The first time I saw The Rocky Horror Picture Show, I walked out. It was a live performance put on by some local art buffs, and everything about it was just…awful. The singing, dancing, acting, acoustics, everything.
But to give it a fair shot, I later watched the movie, as so many people seem to think it’s the most brilliant gift of artistic vision known to mankind.
And it’s that time of year again, when local theatres everywhere are putting on their own renditions of the cult classic. I’m still left wondering why on Earth people still keep going to see it. Everything about the show is bizarre. From start to finish, it’s offbeat, unpredictable and just…strange. This much, though, I actually respect—most modern movies are bland, trite, and boringly predictable. So I can appreciate the quirky originality of Rocky Horror.
But that’s where my appreciation ends.
Buried beneath the iconic trappings of the show lies a story that is, in many ways, deeply disturbing. Amidst the flesh and flash of Rocky Horror, it’s easy to ignore or overlook the underlying message of the story. At its core, that’s what Rocky Horror is—a story. And like any story, it’s worth considering whether it is a story really worth telling.
It begins with a young, newly engaged couple that gets lost in the woods on their way home. They stop to seek help at a castle that happens to belong to a transvestite scientist, and before long, the couple is swept up in the whirlwind world of the infamous Dr. Frank N. Furter. There is violence, murder, cannibalism, sex, and a whole lot of cross-dressing.
There are of course, other characters and plotlines that ultimately serve to prop up the main story of Brad and Janet, the young couple whose journey we follow. The pair is deliberately portrayed as the quintessential nerdy, straight-laced, boring American couple. Everything about the way they dress, talk, and act serves to illustrate how uncool and unenlightened they are. We are meant to see them as “lost, ” both literally and figuratively.
This, of course, changes upon meeting Dr. Frank N. Furter, who sneaks into both Brad and Janet’s bedrooms, pretending to be the other’s lover, and seduces them both.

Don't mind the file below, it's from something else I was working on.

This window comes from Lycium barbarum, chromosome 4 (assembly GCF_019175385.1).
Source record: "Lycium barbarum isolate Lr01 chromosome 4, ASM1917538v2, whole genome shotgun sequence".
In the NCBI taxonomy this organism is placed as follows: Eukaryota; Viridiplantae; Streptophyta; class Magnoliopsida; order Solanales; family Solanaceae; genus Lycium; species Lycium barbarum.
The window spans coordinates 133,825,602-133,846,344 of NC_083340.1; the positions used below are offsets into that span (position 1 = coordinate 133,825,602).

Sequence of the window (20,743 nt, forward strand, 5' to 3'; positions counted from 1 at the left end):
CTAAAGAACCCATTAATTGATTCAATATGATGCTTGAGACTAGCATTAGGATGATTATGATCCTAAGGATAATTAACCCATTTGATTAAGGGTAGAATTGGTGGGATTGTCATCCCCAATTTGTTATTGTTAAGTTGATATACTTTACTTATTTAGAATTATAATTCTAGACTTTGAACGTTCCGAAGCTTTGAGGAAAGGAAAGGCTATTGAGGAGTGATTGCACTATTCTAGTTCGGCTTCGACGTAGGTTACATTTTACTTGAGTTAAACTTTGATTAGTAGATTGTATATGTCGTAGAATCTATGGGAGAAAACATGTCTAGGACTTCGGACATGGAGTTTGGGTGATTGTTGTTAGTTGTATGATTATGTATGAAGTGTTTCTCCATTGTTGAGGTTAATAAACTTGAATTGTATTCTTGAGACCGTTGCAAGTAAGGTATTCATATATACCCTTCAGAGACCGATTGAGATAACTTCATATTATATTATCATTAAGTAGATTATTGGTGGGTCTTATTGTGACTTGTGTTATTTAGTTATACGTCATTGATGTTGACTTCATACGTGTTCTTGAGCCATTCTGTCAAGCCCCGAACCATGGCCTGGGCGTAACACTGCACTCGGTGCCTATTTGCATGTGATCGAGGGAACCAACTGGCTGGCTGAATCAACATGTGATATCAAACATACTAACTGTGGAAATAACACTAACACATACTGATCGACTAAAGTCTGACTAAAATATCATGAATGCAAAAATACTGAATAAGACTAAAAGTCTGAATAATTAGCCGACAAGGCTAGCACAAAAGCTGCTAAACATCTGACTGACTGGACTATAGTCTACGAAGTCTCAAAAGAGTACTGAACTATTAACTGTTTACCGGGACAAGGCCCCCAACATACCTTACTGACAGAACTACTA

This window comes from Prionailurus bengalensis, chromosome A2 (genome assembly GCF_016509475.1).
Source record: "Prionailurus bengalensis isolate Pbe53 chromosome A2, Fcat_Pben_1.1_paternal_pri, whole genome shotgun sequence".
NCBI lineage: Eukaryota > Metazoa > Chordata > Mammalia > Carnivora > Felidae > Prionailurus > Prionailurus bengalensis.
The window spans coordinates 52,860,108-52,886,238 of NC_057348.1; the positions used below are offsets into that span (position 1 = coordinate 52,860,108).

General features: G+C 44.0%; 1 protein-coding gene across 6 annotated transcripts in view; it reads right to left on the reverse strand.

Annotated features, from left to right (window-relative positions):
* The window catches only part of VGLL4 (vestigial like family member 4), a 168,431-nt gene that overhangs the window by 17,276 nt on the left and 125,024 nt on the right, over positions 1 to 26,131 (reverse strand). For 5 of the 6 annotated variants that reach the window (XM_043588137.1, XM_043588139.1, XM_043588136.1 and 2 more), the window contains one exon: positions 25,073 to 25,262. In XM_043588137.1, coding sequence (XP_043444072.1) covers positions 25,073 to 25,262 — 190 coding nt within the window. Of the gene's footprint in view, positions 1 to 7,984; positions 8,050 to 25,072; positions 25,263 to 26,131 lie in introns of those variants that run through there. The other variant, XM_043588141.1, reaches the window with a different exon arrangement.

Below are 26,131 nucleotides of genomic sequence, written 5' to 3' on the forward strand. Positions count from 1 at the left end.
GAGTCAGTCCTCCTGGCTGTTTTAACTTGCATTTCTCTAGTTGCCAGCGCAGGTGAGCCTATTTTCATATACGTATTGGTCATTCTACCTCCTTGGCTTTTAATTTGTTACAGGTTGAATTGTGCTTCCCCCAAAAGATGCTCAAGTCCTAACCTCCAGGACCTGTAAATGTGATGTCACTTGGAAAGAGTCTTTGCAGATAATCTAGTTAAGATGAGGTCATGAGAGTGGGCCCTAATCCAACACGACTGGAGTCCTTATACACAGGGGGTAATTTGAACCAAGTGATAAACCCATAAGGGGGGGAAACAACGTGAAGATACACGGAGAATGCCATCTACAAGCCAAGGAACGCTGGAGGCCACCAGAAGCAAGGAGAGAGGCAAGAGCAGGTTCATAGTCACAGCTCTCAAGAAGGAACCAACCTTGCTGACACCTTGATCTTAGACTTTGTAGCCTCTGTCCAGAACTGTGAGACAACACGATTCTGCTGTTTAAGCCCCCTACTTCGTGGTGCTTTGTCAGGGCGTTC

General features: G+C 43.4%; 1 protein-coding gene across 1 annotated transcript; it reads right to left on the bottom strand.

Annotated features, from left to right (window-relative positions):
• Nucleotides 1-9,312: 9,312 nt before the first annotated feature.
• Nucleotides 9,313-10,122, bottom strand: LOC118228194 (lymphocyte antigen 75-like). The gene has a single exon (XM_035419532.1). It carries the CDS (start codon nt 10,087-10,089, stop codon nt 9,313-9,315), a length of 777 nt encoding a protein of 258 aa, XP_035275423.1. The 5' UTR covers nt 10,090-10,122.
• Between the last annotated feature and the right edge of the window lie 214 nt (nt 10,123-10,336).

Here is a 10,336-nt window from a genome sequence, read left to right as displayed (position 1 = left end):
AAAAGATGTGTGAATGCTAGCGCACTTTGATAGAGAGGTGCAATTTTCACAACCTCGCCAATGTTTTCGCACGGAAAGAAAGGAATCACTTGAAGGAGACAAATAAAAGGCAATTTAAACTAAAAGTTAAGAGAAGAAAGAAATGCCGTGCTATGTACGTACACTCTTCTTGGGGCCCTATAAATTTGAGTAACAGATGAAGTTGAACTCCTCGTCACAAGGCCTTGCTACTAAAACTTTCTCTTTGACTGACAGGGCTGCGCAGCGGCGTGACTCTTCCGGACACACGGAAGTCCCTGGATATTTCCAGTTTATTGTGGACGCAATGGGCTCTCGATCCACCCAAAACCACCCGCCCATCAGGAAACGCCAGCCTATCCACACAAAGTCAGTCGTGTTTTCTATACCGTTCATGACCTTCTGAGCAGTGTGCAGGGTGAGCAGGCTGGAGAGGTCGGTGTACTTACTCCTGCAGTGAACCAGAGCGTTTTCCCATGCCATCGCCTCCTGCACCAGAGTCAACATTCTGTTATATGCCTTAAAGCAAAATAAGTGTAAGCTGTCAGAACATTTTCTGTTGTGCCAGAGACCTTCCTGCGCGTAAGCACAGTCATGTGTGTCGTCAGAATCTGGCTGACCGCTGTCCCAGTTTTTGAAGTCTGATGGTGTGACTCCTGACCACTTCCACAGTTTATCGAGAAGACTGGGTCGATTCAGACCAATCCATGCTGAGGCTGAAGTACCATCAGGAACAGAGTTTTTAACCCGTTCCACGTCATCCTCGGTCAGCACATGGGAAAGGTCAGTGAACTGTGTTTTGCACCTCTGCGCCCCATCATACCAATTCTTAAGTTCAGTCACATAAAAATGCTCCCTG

These sex scenes become the catalyst for the transformation of both Brad and Janet, who by the end of the show are portrayed as cool, hip, sexy, and liberated. Janet goes on to sleep with Frank’s creation, Rocky, and later the couple emerges scantily clad, dancing provocatively, and crooning, “touch me, I want to be dirty.” The message we are left with, then, is that if you’re young and monogamous, you’re nerdy and “lost, ” and that to become cool and sexy and enlightened, you just need to have a lot of sex.
But really, it’s much darker than that.
There are only two ways to interpret those first sex scenes with Frank: either Frank’s deceptive advances were unwanted, which equals rape, or his advances were desired and consensual, which equals infidelity. So then the message we are left with is that the path to liberation begins with rape or cheating. Get raped by or cheat on your partner with a stranger, and then you can shed the shackles of your straight-laced ways! Swap that stupid sweater for heels and hook-up sex and you too can become cool!
I shouldn’t have to make the case that glorifying rape or infidelity is never cool. And call me prudish, but suggesting that mindless sex equals enlightenment might be the most unenlightened attitude that human beings sometimes have.
Many people have found a deeper, more profound interpretation of Rocky Horror and will take issue with my over-simplistic understanding of the narrative. Some see it as an allegory of this or a satire of that or some other brilliant execution of artistic vision.
But ultimately, the job of any great artist is to leave an audience with a good story that contains a worthwhile message. After all, the mark of a good story is not just plot or entertainment, but the message it offers, the message that lingers in a culture’s collective conscience—what is it we learn from the trials and tribulations of the heroes and villains? What lesson is imparted to us that ultimately enhances our own human experience?
The best stories both entertain and enlighten, offering up characters through whom we live vicariously and from whom we learn to become better human beings. In almost every way, Rocky Horror fails to do this. Instead, the message of the story is liberation through sex, glory through violence, heroism through immorality.
Isn’t it time we let stories like this go? Out of the thousands of other stories that exist around the world, can’t we find another one, a better one, to become our Halloween-time tradition?
Nearly four decades old, The Rocky Horror Picture Show has one the longest-running streaks in American film history. Let’s put this one to rest, once and for all, and find another story worth supporting.